If your post-Halloween Sunday Scaries continued right into Monday, take a deep breath and be thankful you’re not Sheldon Silver or Dean Skelos of New York.
Once considered two of the most powerful men in New York state, the former politicians are now at the center of two separate corruption trials. Under scrutiny is their manipulation of the state’s political machinery, with little oversight, over the last two decades.
The Federal Bureau of Investigation finally brought charges against Silver, an Assemblyman and former speaker, and Skelos, State Senator and former majority leader, after a year and a half of extensive investigation.
Silver and Skelos are representative of Albany’s overarching political culture, which has been rife with bribery and dysfunction for nearly a century. Their arrests mark a pivot towards integrity, and will hopefully put the city’s fragmented political infrastructure under a microscope.
Partners in Crime
Both Silver and Skelos have followed in the inconspicuous footsteps of generations of senior legislators before them, keeping corruption alive and well in Albany.
Silver has been charged with honest services fraud and extortion, while Skelos is facing conspiracy to commit honest services fraud, extortion under the color of official right and bribe solicitation.
Both lawmakers have also had a hand in what Governor Cuomo and the now defunct Moreland Commission perceive as the two main issues spurring Albany’s political dysfunction: Weak campaign finance laws that give power to “moneyed interests” and vague financial disclosure rules that “allow corrupt lawmakers to list part-time jobs or consulting work to mask political payoffs,” reports the New York Times’ William Rashbaum and Susanne Craig. “Often, this work is listed at law firms that represent clients with business before the state. These laws and rules, largely written by the lawmakers themselves, are seldom enforced.”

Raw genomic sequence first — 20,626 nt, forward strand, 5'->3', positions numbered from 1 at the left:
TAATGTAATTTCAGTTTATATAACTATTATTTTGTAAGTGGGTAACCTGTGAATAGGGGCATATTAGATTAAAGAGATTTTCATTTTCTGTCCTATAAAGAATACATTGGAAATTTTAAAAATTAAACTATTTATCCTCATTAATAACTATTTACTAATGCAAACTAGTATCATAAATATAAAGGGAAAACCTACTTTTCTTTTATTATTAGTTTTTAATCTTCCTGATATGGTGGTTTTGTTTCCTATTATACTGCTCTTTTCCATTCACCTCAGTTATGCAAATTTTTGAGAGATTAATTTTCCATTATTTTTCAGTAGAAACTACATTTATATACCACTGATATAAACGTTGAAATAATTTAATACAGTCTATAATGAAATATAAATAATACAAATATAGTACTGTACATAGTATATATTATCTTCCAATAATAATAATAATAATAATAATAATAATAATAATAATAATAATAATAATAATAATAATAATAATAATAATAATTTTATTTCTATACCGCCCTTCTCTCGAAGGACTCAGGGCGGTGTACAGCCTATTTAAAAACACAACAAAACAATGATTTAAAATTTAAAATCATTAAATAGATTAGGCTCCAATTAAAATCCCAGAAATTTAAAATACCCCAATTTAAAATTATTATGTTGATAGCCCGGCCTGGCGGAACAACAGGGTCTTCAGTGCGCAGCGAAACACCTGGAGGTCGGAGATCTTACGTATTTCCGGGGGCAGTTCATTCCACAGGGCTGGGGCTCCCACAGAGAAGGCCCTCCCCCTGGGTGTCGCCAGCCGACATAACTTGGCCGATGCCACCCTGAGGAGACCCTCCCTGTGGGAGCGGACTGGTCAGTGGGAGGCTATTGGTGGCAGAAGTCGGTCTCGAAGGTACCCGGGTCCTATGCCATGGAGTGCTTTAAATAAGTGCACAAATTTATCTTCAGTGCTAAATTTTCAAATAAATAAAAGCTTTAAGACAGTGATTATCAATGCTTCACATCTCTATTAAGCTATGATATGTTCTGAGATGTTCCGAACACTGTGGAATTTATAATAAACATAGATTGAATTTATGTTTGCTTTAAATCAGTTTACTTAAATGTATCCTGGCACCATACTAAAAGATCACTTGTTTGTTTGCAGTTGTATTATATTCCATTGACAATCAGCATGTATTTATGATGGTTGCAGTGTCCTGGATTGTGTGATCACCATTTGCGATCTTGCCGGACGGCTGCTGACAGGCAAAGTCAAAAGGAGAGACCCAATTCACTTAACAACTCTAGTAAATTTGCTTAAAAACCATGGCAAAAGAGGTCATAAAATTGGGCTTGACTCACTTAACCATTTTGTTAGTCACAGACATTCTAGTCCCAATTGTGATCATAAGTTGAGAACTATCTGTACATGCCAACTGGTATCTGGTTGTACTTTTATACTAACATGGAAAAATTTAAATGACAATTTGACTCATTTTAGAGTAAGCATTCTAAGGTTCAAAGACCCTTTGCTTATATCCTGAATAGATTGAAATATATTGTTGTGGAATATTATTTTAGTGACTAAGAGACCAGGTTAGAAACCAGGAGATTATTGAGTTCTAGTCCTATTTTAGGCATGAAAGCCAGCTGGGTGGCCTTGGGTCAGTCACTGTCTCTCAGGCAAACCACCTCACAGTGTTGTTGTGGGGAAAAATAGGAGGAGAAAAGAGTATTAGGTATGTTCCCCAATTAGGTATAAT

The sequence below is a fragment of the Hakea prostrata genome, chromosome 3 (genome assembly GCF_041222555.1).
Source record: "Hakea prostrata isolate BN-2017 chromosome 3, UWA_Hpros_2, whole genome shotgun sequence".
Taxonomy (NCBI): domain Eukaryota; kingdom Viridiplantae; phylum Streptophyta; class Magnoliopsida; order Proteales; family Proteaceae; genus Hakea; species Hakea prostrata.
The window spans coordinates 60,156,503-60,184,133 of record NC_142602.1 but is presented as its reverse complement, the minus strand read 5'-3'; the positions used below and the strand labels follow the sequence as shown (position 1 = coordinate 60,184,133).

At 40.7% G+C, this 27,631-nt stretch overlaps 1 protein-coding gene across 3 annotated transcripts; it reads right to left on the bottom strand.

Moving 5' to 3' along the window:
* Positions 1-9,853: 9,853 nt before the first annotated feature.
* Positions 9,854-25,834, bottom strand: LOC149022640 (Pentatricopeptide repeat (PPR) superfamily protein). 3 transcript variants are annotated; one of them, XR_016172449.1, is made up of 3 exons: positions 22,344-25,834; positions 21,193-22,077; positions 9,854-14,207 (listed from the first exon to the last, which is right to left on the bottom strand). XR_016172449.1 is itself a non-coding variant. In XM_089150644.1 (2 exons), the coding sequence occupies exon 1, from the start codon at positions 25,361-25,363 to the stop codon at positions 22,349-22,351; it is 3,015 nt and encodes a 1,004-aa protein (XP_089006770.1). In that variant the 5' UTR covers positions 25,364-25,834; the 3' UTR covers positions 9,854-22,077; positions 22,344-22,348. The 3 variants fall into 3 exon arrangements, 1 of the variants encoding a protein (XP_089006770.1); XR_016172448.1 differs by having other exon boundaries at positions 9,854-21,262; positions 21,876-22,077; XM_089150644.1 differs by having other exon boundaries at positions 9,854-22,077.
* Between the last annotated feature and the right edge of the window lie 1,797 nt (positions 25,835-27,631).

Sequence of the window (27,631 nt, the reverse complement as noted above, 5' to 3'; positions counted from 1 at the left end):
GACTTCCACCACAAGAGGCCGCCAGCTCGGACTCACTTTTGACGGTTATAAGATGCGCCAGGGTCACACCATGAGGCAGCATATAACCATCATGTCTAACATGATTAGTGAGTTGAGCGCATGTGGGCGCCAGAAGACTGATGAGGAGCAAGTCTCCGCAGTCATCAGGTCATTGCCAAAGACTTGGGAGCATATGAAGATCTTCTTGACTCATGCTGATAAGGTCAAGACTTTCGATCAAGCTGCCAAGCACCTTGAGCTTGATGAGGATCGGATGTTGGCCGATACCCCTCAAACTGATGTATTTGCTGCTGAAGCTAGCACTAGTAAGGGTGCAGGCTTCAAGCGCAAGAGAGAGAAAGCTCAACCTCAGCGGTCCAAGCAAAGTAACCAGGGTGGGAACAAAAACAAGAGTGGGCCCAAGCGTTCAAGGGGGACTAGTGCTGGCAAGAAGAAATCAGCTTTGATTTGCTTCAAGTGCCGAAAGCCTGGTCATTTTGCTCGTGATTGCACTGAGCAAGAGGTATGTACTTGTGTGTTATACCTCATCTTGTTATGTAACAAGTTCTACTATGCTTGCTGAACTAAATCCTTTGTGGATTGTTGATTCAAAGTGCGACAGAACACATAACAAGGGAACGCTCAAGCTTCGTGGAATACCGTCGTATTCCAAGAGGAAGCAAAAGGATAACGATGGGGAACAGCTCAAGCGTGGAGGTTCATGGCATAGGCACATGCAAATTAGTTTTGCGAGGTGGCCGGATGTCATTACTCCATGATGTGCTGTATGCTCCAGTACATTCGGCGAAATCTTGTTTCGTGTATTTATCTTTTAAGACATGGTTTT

Unfortunately, this is only the tip of the iceberg.
The men are also in hot water regarding their involvement with two New York-based law firms, Weitz & Luxenberg in New York City and Ruskin Moscou Faltischek in Long Island. Silver and Skelos listed themselves as “of counsel” at the two law firms respectively, revealing little else about their positions. Curiously, their tenuous employment was enough to earn them millions of dollars over the last decade, despite doing little to no legal work.
Unfortunately, using the tax dollars of our citizenry to fund personal endeavors through extortion and bribery is not exclusive to Albany. But the city’s politics further substantiate millennials’ frustration and disengagement with the political system. Not a good look heading into 2016.
How, if at all, does this change your political opinions heading into 2016? Share your take in the comments below or join the discussion on Facebook.